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Top of the morning

An onimous story in the L.A.Times today that might forecast future events in North Carolina unless the economy turns around or policymakers at some level step in to help.  More than 236,000 families lost their homes to foreclosure in California in 2007 and 404,000 homeowners defaulted on their loans.

It is no longer just a problem of subprime loans with variable rate mortgages and falling housing prices. The foreclosures are now also being driven by unemployment, which is now 9.3 percent in California.

North Carolina had a record 54,000 foreclosures last year, most likely the result of questionable loans, predatory lenders, and ballooning adjustable rate mortgages.  And like in California, things may get worse.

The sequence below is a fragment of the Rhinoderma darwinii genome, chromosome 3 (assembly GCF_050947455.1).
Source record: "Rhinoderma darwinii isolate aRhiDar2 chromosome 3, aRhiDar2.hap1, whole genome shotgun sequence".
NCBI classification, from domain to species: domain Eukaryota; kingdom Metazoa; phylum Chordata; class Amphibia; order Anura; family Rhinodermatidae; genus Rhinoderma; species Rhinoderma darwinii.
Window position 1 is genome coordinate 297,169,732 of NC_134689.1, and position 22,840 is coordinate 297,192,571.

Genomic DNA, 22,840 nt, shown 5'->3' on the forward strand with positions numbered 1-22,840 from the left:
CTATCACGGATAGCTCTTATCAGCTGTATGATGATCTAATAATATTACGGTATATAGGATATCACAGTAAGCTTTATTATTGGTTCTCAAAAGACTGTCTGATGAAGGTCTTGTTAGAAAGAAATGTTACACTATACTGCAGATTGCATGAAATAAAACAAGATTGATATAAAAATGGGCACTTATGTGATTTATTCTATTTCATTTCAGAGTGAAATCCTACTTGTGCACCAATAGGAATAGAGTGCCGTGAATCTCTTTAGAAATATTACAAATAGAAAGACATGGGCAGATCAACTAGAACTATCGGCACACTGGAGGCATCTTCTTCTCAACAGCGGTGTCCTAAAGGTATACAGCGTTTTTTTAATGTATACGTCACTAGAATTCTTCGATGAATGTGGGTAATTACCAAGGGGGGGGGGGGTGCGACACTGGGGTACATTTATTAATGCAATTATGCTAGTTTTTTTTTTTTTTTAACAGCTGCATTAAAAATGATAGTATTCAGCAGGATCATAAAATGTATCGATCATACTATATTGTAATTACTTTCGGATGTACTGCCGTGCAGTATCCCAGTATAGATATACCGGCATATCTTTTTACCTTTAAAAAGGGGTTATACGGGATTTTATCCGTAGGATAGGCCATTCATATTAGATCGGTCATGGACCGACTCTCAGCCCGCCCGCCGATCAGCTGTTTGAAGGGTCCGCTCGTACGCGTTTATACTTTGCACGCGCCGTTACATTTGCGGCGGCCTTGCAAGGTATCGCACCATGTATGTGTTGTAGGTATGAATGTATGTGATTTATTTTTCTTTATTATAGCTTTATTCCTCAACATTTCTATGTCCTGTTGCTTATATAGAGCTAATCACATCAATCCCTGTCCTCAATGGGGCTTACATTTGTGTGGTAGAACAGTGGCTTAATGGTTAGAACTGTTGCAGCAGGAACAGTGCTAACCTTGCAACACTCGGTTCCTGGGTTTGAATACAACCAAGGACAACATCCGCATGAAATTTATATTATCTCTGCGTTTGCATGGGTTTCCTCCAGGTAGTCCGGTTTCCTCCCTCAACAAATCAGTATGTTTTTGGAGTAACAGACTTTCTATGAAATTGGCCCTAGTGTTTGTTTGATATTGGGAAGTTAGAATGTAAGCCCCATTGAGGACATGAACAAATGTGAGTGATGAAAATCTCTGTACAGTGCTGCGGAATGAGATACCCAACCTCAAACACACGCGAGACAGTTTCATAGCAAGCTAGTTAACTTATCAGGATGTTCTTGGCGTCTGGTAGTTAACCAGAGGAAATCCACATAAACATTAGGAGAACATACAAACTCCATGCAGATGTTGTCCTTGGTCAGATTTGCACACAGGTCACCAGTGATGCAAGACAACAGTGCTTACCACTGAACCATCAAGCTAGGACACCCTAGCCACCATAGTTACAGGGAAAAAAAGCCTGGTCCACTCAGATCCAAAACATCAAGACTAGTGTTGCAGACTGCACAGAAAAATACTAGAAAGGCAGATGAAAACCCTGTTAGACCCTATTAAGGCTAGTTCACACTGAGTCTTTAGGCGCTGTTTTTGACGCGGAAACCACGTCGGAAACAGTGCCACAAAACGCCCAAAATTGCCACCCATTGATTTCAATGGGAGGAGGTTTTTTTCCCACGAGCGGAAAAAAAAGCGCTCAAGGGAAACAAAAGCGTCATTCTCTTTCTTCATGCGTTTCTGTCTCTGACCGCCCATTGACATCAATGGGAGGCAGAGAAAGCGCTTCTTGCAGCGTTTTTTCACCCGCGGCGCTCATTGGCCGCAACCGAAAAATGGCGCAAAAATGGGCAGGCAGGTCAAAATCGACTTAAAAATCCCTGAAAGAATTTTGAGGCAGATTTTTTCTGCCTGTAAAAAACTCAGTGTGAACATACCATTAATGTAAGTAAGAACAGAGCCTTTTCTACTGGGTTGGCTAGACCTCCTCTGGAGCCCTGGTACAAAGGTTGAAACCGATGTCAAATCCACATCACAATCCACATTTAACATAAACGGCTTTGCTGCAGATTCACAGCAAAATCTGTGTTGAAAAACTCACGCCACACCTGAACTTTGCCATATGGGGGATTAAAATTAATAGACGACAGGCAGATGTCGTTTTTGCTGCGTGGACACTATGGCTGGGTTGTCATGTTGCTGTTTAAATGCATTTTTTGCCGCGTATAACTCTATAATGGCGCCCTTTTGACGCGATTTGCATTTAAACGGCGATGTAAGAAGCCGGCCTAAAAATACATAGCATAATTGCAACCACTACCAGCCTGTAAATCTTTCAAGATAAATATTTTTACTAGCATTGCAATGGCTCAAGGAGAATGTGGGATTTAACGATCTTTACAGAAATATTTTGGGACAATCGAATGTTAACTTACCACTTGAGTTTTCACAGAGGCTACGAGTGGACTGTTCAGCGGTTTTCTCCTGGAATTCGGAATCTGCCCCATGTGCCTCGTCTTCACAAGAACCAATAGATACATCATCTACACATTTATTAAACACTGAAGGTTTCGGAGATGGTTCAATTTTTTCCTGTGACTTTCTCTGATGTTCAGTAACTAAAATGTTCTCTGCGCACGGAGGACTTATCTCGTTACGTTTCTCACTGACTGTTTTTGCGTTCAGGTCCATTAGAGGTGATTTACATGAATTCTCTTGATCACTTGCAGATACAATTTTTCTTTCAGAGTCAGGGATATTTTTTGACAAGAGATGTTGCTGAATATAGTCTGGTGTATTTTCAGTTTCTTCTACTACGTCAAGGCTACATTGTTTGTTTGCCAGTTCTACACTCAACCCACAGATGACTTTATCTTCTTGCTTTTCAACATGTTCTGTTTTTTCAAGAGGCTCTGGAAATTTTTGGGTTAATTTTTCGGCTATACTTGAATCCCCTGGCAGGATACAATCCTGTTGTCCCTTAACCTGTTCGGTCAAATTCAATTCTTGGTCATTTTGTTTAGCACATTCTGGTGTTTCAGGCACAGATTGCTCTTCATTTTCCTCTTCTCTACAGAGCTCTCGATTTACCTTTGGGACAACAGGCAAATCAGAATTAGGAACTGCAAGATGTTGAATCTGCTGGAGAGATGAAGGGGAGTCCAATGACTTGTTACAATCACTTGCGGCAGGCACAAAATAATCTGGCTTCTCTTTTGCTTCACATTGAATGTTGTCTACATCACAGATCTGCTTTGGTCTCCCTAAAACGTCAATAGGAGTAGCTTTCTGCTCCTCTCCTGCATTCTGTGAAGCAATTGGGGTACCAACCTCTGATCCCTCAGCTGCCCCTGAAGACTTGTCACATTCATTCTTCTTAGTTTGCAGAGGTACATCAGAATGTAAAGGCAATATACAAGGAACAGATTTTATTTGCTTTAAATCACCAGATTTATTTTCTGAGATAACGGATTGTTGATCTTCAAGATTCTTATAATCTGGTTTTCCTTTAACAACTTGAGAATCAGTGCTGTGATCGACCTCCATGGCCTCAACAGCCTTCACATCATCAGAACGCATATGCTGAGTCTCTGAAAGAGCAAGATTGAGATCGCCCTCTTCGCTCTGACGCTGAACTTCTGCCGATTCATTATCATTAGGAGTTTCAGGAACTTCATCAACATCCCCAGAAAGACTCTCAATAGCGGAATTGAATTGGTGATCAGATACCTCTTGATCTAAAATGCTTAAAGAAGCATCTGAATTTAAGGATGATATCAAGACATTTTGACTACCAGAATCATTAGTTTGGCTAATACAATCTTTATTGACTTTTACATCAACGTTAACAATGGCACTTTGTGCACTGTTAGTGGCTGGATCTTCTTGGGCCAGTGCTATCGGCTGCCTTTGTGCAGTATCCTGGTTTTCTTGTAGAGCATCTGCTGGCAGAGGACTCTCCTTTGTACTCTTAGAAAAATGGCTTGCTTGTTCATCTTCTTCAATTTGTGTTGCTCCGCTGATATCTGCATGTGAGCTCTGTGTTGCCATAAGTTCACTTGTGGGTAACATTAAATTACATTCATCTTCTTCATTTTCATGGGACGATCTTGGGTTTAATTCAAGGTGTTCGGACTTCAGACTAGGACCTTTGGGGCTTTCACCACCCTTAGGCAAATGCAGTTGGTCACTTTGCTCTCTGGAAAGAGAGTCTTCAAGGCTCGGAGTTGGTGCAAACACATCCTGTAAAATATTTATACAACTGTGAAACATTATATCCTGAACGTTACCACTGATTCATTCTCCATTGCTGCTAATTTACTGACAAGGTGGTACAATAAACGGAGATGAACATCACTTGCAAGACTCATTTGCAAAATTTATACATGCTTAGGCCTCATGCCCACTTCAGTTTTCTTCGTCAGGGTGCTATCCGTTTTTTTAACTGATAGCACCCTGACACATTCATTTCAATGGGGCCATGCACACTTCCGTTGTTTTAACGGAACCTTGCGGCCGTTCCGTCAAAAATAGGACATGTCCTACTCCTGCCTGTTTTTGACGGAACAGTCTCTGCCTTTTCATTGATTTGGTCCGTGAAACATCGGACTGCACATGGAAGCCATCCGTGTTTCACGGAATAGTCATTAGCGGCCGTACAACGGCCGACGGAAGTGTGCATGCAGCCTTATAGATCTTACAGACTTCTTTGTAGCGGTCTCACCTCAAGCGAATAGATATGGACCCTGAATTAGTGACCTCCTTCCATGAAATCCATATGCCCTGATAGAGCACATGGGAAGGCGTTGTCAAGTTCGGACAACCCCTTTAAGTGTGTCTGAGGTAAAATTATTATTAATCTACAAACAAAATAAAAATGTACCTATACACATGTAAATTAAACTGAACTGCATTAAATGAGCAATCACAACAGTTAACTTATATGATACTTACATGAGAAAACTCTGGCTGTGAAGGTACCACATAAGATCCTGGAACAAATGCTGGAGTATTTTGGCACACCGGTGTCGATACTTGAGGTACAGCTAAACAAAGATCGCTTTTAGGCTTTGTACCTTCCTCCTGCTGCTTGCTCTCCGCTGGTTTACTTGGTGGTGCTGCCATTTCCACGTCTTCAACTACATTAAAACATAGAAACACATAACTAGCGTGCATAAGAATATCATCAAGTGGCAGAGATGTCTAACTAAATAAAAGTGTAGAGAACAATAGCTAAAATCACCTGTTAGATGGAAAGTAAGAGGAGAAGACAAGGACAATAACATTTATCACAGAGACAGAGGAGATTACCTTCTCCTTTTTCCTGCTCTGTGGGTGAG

Last week’s December jobs report from the North Carolina Employment Security Commission said that more than 40,000 people lost their jobs in December, bringing our state unemployment rate to 8.7 percent, the highest level in 36 years.

One Comment

  1. Annette

    January 28, 2009 at 12:09 pm

    From the WSJ:
    Bankers’ worst nightmare is the unemployment rate climbing toward 10%, a level at which credit losses could balloon unpredictably because of high defaults among people with previously strong credit histories. Kelly King, chief executive of regional [North Carolina] bank BB&T, said unemployment of 8% to 8.5% is “kind of manageable,” but 9% to 10% would “have a dramatic impact on our scenarios.”

    This isn’t just a ‘poor people’ problem. It’s everyone’s problem and we need to work together to protect our communities.

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